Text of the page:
Having said that we only have old fashioned bulbs in rooms where they're switched on briefly, I have to confess I wasn't telling the whole truth there: We still had halogen bulbs in the kitchen. We'd been meaning to replace them with LED bulbs, but had had trouble finding any in local shops. By coincidence, in the same week as the challenge, one of the halogens blew and Ian ordered a set of four LED bulbs online (they're nowhere near as expensive as they used to be, by the way).
So, challenge met with zero effort on my part! I have to say, we don't like the new bulbs very much. They're a very
coldlight and, being so directional, make the kitchen seem much darker than with the same amount of light more evenly spread around. I'm sure we'll get used to them in time.
This isn't the end of the story, though. The challenge prompted some very interesting discussions of the pros and cons of different types of light bulb, both in comments on the original blog post, and in linked blogs. In particular, Argentum Vulgaris had quite a lot to say about the cons of CFLs (compact fluorescent lights - like the old fluorescent tubes, but smaller), following up his earlier post on the same subject. I was quite shocked to learn that there are lots of reasons not to like these increasingly ubiquitous bulbs, and set about doing some research. Here are the various objections and what I've learned about each one.
- They contain mercury. Do they? Well I never knew that. Not only do they contain mercury, but the way they produce light it by vapourising mercury. This poisonous chemical is their very essence! While the mercury is safely contained within the bulb, this may not be a very great concern, but what if one breaks? Mercury vapour is not something you want to be inhaling. Luckily, it turns out that the concentrations of mercury vapour in the air that might result from breakage are nowhere near high enough to do you any harm (though I probably still wouldn't bend over to clear one up straight after it had broken, just to be on the safe side).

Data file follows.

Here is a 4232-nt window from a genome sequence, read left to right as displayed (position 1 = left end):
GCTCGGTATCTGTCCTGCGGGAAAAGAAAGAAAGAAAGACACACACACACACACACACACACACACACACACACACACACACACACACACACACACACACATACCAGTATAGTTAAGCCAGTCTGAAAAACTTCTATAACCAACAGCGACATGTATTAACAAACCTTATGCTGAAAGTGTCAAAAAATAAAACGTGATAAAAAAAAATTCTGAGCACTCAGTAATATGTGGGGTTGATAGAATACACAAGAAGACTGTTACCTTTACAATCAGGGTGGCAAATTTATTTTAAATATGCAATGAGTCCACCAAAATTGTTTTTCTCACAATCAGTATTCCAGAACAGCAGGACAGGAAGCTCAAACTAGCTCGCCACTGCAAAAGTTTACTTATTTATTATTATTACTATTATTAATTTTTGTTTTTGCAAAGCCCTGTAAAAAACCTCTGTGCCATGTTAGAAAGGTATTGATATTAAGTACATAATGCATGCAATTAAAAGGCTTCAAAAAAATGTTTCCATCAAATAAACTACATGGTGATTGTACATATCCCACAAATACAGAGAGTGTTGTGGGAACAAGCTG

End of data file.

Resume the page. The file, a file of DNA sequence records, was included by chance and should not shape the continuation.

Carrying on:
That's not the only concern, though. It seems that the main worry about mercury is that, once released into the environment, it gets into the food chain and particularly builds up in fish (presumably not good for the fish, though no-one seems terribly worried about this), which we then eat (not good for us - a major concern). So if all these CFLs that we're now fitting in our houses end up in landfill, will they release a lot of mercury pollution into the environment? One answer that I came across in various places is that the amount of mercury they'll release is outweighed by the savings in emissions of mercury from coal-fired power stations. That claim has to be worth a bit of investigation.
First fact: Coal burning is the biggest human-generated source of mercury in the atmosphere. There are non-trivial amounts of mercury involved here. Estimating how much is tricky, though, because coal is not a pure substance - it's a mixture of all sorts of stuff, varying from place to place. The amount of mercury in coal varies enormously. I did manage to find some estimates, though: The amount of mercury in coal varies from 0.012 mg/g to 33 mg/g, of which 90% is released into the atmosphere. The next question is: How much coal is burned to generate one kWh of electricity? That answer is fairly easy to find: It's 0.36 kg, or 360 g of coal. Using the very lowest figure for amount of mercury in coal, we can calculate that generating 1 kWh of electricity by burning coal releases 3.9 mg of mercury into the atmosphere. Coincidentally, that's almost exactly the same as the amount of mercury in a CFL bulb.